predictions = model(tokens_tensor, segments_tensors)

D. Refine BERT predictions by using suggestions from SpellChecker

The BERT pre-trained language model is useful for predicting multiple viable replacements for the masked words. With that said, the model is not aware of any characters uncovered by OCR. We can augment this deficiency with our suggested word list from SpellChecker, which incorporates characters from the garbled OCR output. Combining BERT’s context-based suggestions with SpellChecker’s word-based suggestions yielded better predictions than relying solely on BERT.

#Predict words for mask using BERT; 
#refine prediction by matching with proposals from SpellChecker
def predict_word(text_original, predictions, maskids):
    for i in range(len(MASKIDS)):
        preds = torch.topk(predictions[0, MASKIDS[i]], k=50) 
        indices = preds.indices.tolist()
        list1 = tokenizer.convert_ids_to_tokens(indices)
        list2 = suggestedwords[i]
        for word1 in list1:
            for word2 in list2:
                s = SequenceMatcher(None, word1, word2).ratio()
                if s is not None and s > simmax:
                    simmax = s
                    predicted_token = word1
        text_original = text_original.replace('[MASK]', predicted_token, 1)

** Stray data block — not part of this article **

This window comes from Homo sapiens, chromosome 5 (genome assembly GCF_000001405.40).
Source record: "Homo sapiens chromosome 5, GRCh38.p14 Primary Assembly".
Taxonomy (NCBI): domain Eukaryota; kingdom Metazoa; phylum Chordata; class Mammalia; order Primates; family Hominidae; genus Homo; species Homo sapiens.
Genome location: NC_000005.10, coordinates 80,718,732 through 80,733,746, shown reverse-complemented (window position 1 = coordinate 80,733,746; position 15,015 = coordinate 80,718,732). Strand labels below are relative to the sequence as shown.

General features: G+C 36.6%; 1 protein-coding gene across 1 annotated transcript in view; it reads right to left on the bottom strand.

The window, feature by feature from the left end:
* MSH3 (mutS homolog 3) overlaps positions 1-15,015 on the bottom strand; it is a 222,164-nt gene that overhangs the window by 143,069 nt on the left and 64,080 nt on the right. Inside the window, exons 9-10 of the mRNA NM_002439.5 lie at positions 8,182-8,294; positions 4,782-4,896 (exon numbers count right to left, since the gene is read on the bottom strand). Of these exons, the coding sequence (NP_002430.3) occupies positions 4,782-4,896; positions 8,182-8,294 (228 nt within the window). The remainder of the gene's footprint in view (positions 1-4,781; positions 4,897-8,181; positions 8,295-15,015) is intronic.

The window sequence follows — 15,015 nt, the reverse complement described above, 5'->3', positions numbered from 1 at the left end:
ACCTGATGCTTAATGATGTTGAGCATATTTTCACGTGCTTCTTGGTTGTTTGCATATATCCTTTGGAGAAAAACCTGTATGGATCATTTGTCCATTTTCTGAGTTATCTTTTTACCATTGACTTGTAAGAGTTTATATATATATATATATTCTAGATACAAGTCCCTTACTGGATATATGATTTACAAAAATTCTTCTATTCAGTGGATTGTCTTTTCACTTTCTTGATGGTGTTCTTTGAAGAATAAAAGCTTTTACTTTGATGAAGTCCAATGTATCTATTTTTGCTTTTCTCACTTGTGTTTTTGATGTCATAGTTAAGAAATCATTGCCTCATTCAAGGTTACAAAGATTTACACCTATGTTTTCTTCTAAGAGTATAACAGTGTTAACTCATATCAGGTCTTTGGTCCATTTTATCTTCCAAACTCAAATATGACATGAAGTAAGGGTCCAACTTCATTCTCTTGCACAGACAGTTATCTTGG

return text_original
text_original = predict_word(text_original, predictions, MASKIDS)
print (text_original)

Final output with corrected words from BERT and SpellChecker

The output looks a lot better now! The incorrect words have been accurately replaced thanks to the pre-trained BERT model.

Wrapping up

The BERT language model does a good job of predicting viable replacements for the masked word(s). In the above example, when asked to predict the masked value for “conmer”, the model suggested “tax”, “government”, “business”, and “consumer” as some of the choices. While all these suggestions make sense, “consumer” did not have the highest output probability. Without SpellChecker to augment BERT’s results, we would have misclassified the masked words. This could lead to problems when replacing words where the majority of characters are misidentified by OCR.

Please note that the methods used in this blog are applicable for words and not numbers. A different approach (something like checksum) needs to be used for checking numbers read by OCR. I also recommend application specific error/suggestion identification as opposed to using SpellChecker alone.